270 pages | 17 B/W Illus.
Cognitive Stimulation Therapy (CST) has made a huge global, clinical impact since its inception, and this landmark book is the first to draw all the published research together in one place. Edited by experts in the intervention, including members of the workgroup who initially developed the therapy, Cognitive Stimulation Therapy for Dementia features contributions from authors across the globe, providing a broad overview of the entire research programme.
The book demonstrates how CST can significantly improve cognition and quality of life for people with dementia, and offers insight on the theory and mechanisms of change, as well as discussion of the practical implementation of CST in a range of clinical settings. Drawing from several research studies, the book also includes a section on culturally adapting and translating CST, with case studies from countries such as Japan, New Zealand and Sub-Saharan Africa.
Cognitive Stimulation Therapy for Dementia will be essential reading for academics, researchers and postgraduate students involved in the study of dementia, gerontology and cognitive rehabilitation. It will also be of interest to health professionals, including psychologists, psychiatrists, occupational therapists, nurses and social workers.
Preface (Martin Orrell)
List of Contributors
Section 1: Overview of CST and Related Approaches
1. Introduction (Aimee Spector)
2. Cognitive Stimulation, Training and Rehabilitation: The Bigger Picture (Javier Olazaran and Ruben Muniz)
Section 2: The CST Research Findings
3. CST: Development Process (Bob Woods)
4. Group Cognitive Stimulation Therapy: Clinical Trials (Martin Orrell and Lene Thorgrimsen-Forrester)
5. Individual Cognitive Stimulation Therapy (iCST) (Lauren A. Yates)
6. Cognitive Stimulation Therapy: Implementation in Practice (Amy Streater)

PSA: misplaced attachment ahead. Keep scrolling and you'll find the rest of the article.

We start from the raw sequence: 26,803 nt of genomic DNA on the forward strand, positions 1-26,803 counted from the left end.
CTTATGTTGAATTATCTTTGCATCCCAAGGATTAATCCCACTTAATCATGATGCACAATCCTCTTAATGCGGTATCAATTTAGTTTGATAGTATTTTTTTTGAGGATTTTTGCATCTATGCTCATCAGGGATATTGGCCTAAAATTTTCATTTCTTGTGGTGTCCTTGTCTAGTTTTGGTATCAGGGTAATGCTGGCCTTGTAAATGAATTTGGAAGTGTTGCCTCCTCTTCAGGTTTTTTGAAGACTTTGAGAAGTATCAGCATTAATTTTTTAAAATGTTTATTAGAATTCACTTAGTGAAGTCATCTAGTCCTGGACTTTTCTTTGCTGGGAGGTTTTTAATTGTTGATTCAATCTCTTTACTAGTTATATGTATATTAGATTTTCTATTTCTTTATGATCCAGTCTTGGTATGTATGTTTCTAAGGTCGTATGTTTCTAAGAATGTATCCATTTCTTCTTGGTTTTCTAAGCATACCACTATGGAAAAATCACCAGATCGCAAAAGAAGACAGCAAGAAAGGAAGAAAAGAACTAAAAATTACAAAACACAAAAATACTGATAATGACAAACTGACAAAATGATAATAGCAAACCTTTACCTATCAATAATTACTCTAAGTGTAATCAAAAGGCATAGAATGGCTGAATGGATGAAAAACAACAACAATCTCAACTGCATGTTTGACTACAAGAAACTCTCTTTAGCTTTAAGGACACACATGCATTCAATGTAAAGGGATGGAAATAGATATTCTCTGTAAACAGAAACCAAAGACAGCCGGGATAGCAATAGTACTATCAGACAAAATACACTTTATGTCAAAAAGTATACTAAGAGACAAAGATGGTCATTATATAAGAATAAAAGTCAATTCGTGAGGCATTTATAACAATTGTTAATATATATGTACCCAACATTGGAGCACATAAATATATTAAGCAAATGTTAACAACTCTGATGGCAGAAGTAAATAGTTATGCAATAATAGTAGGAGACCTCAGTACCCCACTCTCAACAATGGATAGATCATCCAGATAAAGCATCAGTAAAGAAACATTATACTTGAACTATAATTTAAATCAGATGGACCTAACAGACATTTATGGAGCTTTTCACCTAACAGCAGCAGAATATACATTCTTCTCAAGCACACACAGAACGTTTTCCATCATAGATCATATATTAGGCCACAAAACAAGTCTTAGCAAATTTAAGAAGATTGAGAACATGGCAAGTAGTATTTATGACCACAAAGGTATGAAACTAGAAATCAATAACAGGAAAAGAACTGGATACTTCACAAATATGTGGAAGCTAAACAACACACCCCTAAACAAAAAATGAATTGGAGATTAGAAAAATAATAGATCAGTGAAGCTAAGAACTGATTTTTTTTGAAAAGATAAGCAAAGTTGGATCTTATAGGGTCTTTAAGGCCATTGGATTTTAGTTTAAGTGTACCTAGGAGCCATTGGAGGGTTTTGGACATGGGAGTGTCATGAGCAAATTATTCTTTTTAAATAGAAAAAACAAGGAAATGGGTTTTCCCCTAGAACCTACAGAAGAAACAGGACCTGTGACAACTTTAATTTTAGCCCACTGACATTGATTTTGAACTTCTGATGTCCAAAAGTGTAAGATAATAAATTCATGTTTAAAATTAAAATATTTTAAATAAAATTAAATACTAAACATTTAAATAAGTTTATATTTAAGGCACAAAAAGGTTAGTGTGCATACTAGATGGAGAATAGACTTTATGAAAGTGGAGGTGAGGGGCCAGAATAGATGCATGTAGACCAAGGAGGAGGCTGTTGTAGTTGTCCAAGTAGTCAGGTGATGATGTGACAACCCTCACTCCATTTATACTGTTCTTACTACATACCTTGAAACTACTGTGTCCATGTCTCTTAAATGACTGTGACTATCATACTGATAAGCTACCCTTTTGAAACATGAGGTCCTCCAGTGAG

7. Involving Family Carers in Cognitive Stimulation Therapy (Jenny Cove)
Section 3. The CST Process – How Does it Work?
8. People’s Experiences of Cognitive Stimulation Therapy: A Qualitative Understanding (Phuong Leung)
9. Neuropsychological Aspects of Cognitive Stimulation Therapy (Bridget TY Liu, Antony CL Au, and Gloria HY Wong)
Section 4: CST: An International Perspective
10. Guidelines for Adapting Cognitive Stimulation Therapy to Other Cultures (Elisa Aguirre and Katja Werheid)
11. Japan (Katsuo Yamanaka, Yugo Ueda, and Chihiro Matsuda)
12. New Zealand (Gary Cheung and Kathryn Peri)
13. United States (Janice Lundy, Deborah Hayden, Marla Berg-Weger, Daniel B. Stewart, and John Morley)
14. China (Zhaorui Liu, Yueqin Huang, Tao Li, and Guangming Xu)
15. India (Sridhar Vaitheswaran, Monisha Lakshminarayanan, and Shruti Raghuraman)
16. Sub-Saharan Africa (Stella-Marie Paddick, Sarah Mkenda, Godfrey Mbowe, Aloyce Kisoli, William K. Gray Catherine L. Dotchin, Adesola Ogunniyi, John Kissima, Olaide Olakehinde, Declare Mushi, Akeem Siwoku, Babatunde Adediran and Richard Walker)
In the 21st century, the world’s aging population is growing more rapidly than ever before. This is driving the international research agenda to help older people live better for longer, and to find the causes and cures for chronic diseases, such as dementia. This series provides a forum for the rapidly expanding field by investigating the relationship between the aging process and mental health. It compares and contrasts scientific and service developments across a range of settings, including the mental changes associated with normal and abnormal or pathological aging, as well as the psychological and psychiatric problems of the aging population.
The series encourages an integrated approach between biopsychosocial models and etiological factors to promote better strategies, therapies and services for older people. This will create a strong alliance between the theoretical, experimental and applied sciences to provide an original and dynamic focus, integrating the normal and abnormal aspects of mental health in aging so that theoretical issues can be set in the context of important new practical developments in this field.